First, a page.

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(1612 – 16 September 1672 / Northampton, England)

Quotations

  • ''The welcome house of him my dearest guest.
    Where ever, ever stay, and go not thence,
    Till natures sad decree shall call thee hence;
    Flesh of thy flesh, bone of thy bone,
    I here, thou there, yet both but one.''
    Anne Bradstreet (c. 1612-1672), Anglo-American poet. A Letter to Her Husband, Absent upon Public Employment (l. 22-26). . . Norton Anthology of Poetry, The. Alexander W. Allison and others, eds. (3d ed., 1983) W. W. Norton & Company.
    53 person liked.
    15 person did not like.
  • ''A pilgrim I on earth perplext,
    with sinns, with cares and sorrows vext,
    By age and paines brought to decay,
    and my Clay house mouldring away,
    Oh how I long to be at rest
    and soare on high among the blest!''
    Anne Bradstreet (c. 1612-1672), Anglo-American poet. As Weary Pilgrim, Now at Rest (l. 19-24). . . Norton Anthology of American Literature, The, Vols. I-II. Nina Baym and others, eds. (2d ed., 1985) W. W. Norton & Company.
  • ''That when that knot's untied that made us one,
    I may seem thine, who in effect am none.
    And if I see not half my dayes that's due,
    What nature would, God grant to yours and you;''
    Anne Bradstreet (c. 1612-1672), Anglo-American poet. Before the Birth of One of Her Children (l. 11-14). . . Norton Anthology of American Literature, The, Vols. I-II. Nina Baym and others, eds. (2d ed., 1985) W. W. Norton & Company.
  • ''These o protect from step Dames injury.
    And if chance to thine eyes shall bring this verse,
    With some sad sighs honour my absent Herse;
    And kiss this paper for thy loves dear sake,
    Who with salt tears this last Farewel did take.''
    Anne Bradstreet (c. 1612-1672), Anglo-American poet. Before the Birth of One of Her Children (l. 24-28). . . Norton Anthology of American Literature, The, Vols. I-II. Nina Baym and others, eds. (2d ed., 1985) W. W. Norton & Company.
  • ''When I behold the heavens as in their prime,
    And then the earth (though old) still clad in green,
    The stones and trees, insensible of time,
    Nor age nor wrinkle on their front are seen;''
    Anne Bradstreet (c. 1612-1672), Anglo-American poet. Contemplations (l. 120-124). . . Poets of the English Language, Vols. I-V. Vol. I: Langland to Spenser; Vol. II: Marlowe to Marvell; Vol. III: Milton to Goldsmith; Vol. IV: Blake to Poe; Vol. V: Tennyson to Yeats. W. H. Auden and Norman Holmes Pearson, eds. (1950) The Viking Press.
  • ''Nor youth, nor strength, nor wisdom spring again,
    Nor habitations long their names retain,
    But in oblivion to the final day remain.''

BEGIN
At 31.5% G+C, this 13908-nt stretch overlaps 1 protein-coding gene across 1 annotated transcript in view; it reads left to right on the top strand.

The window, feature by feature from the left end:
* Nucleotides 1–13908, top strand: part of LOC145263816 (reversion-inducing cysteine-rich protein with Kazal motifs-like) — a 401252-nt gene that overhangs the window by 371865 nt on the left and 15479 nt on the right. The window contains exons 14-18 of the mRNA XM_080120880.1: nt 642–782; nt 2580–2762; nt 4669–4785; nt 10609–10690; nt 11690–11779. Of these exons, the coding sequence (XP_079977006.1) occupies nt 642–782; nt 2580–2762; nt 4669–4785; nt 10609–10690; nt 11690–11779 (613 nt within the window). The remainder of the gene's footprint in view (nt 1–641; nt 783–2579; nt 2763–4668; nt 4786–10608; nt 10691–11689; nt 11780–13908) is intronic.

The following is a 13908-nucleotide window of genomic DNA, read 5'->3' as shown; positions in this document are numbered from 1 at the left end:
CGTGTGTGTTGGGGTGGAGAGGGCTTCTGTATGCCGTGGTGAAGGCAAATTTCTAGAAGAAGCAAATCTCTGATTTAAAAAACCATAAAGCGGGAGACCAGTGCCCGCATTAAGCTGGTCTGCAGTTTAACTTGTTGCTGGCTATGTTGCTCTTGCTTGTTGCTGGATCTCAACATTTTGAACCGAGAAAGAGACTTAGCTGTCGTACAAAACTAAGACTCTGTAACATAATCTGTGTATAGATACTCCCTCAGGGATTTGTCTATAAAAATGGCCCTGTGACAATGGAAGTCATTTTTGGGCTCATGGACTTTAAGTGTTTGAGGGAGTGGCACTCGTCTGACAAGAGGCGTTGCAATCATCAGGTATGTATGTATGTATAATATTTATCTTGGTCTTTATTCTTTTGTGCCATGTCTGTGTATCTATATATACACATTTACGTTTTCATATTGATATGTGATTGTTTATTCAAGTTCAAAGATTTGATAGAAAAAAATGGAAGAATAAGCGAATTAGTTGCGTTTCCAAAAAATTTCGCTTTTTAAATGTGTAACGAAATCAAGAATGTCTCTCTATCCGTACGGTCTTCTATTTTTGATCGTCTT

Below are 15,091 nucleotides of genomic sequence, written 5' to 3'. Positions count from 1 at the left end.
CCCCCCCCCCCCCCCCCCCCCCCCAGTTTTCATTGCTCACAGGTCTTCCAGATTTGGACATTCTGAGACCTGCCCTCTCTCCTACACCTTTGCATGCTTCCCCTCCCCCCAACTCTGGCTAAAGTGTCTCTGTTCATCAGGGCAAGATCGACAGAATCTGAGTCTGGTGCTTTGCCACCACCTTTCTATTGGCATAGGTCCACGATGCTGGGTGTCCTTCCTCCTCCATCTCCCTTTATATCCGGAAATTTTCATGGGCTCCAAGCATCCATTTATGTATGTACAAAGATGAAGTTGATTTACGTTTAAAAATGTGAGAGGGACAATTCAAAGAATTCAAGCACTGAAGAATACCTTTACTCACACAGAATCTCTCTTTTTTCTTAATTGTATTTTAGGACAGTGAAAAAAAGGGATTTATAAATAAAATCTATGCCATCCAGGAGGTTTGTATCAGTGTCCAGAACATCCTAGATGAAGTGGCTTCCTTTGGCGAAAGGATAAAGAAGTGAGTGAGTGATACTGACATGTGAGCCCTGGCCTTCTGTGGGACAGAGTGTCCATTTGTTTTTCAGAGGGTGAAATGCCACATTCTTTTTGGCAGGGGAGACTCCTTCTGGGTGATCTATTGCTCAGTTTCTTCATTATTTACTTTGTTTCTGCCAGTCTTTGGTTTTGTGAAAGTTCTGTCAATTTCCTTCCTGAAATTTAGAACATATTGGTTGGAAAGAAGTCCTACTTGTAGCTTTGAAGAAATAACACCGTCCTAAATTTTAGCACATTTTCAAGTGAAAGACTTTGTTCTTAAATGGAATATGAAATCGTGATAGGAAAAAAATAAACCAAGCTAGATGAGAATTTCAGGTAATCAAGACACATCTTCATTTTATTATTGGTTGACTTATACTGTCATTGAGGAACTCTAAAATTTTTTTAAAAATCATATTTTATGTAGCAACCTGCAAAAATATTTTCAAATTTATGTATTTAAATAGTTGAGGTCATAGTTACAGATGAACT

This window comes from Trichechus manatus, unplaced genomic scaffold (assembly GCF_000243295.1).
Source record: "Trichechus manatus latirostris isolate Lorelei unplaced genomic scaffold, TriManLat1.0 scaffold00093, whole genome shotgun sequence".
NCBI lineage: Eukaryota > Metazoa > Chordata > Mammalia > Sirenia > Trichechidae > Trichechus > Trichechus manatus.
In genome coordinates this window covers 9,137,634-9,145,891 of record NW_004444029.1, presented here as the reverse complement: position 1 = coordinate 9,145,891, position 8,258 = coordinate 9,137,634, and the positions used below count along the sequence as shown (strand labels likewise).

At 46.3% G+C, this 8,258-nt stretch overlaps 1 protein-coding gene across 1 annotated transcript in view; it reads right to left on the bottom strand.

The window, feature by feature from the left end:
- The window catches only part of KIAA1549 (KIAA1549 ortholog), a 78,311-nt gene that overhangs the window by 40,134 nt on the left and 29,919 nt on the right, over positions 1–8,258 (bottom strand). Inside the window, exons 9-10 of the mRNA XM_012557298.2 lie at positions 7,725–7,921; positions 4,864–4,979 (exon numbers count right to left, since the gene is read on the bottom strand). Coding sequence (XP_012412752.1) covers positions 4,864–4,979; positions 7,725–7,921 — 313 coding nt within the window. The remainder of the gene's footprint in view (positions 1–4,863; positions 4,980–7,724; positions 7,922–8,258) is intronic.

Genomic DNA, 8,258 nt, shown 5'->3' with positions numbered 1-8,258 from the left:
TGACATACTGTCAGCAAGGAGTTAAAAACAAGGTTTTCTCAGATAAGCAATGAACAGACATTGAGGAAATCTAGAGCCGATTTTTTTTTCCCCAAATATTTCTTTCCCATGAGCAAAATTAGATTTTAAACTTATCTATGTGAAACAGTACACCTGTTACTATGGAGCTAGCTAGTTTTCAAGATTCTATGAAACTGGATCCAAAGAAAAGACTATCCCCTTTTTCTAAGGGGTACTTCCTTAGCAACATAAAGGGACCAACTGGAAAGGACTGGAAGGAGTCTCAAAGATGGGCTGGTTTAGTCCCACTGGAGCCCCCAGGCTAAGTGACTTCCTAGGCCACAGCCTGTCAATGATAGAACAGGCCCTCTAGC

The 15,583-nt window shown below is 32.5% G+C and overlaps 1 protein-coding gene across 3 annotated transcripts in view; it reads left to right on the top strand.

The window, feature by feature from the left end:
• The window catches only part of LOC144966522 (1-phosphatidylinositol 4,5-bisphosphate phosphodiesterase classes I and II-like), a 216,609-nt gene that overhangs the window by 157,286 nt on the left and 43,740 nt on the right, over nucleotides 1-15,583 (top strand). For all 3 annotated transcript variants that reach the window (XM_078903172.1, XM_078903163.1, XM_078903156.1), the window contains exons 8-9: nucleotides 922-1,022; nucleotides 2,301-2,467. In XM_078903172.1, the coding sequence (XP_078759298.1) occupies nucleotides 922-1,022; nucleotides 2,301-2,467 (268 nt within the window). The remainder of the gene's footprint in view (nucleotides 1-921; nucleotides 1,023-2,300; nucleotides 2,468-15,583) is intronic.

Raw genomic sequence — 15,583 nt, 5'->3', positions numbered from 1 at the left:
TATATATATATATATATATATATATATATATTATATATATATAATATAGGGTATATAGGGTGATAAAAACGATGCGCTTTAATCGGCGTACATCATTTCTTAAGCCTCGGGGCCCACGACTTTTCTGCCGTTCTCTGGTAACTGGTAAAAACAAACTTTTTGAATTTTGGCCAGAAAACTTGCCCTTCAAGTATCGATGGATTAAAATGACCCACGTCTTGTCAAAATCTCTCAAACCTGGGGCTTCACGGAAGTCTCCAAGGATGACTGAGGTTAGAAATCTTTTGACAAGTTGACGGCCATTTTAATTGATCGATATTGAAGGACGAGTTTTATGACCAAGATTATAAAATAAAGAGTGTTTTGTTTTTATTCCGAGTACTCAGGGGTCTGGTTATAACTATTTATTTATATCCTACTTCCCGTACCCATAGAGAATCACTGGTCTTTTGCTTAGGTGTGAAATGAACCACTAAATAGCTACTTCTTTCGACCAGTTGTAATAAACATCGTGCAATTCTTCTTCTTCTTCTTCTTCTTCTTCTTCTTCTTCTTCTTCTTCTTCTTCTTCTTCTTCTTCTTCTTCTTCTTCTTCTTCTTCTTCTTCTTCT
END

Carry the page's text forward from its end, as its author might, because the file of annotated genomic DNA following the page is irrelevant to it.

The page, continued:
Anne Bradstreet (c. 1612-1672), Anglo-American poet. Contemplations (l. 131-133). . . Poets of the English Language, Vols. I-V. Vol. I: Langland to Spenser; Vol. II: Marlowe to Marvell; Vol. III: Milton to Goldsmith; Vol. IV: Blake to Poe; Vol. V: Tennyson to Yeats. W. H. Auden and Norman Holmes Pearson, eds. (1950) The Viking Press.
  • ''But he whose name is graved in the white stone
    Shall last and shine when all of these are gone.''
    Anne Bradstreet (c. 1612-1672), Anglo-American poet. Contemplations (l. 231-232). . . Poets of the English Language, Vols. I-V. Vol. I: Langland to Spenser; Vol. II: Marlowe to Marvell; Vol. III: Milton to Goldsmith; Vol. IV: Blake to Poe; Vol. V: Tennyson to Yeats. W. H. Auden and Norman Holmes Pearson, eds. (1950) The Viking Press.
  • ''O Time the fatal wrack of mortal things,
    That draws oblivion's curtains over kings;''
    Anne Bradstreet (c. 1612-1672), Anglo-American poet. Contemplations (l. 225-226). . . Poets of the English Language, Vols. I-V. Vol. I: Langland to Spenser; Vol. II: Marlowe to Marvell; Vol. III: Milton to Goldsmith; Vol. IV: Blake to Poe; Vol. V: Tennyson to Yeats. W. H. Auden and Norman Holmes Pearson, eds. (1950) The Viking Press.
  • ''But man grows old, lies down, remains where once he's laid.''
    Anne Bradstreet (c. 1612-1672), Anglo-American poet. Contemplations (l. 126). . . Poets of the English Language, Vols. I-V. Vol. I: Langland to Spenser; Vol. II: Marlowe to Marvell; Vol. III: Milton to Goldsmith; Vol. IV: Blake to Poe; Vol. V: Tennyson to Yeats. W. H. Auden and Norman Holmes Pearson, eds. (1950) The Viking Press.
  • ''And time brings down what is both strong and tall.
    But plants new set to be eradicate,
    And buds new blown, to have so short a date,
    Is by his hand alone that guides nature and fate.''
    Anne Bradstreet (c. 1612-1672), Anglo-American poet. In Memory of My Dear Grandchild Elizabeth Bradstreet Who Decesased August, 1665, Being a Year and a Half Old (l. 11-14). . . Norton Anthology of American Literature, The, Vols. I-II. Nina Baym and others, eds. (2d ed., 1985) W. W. Norton & Company.

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Another

Phoebus make haste, the day's too long, be gone,
The silent night's the fittest time for moan;
But stay this once, unto my suit give ear,
And tell my griefs in either hemisphere.
(And if the whirling of thy wheels don't drown'd)
The woeful accents of my doleful sound,
If in thy swift carrier thou canst make stay,
I crave this boon, this errand by the way,
Commend me to the man more loved than life,

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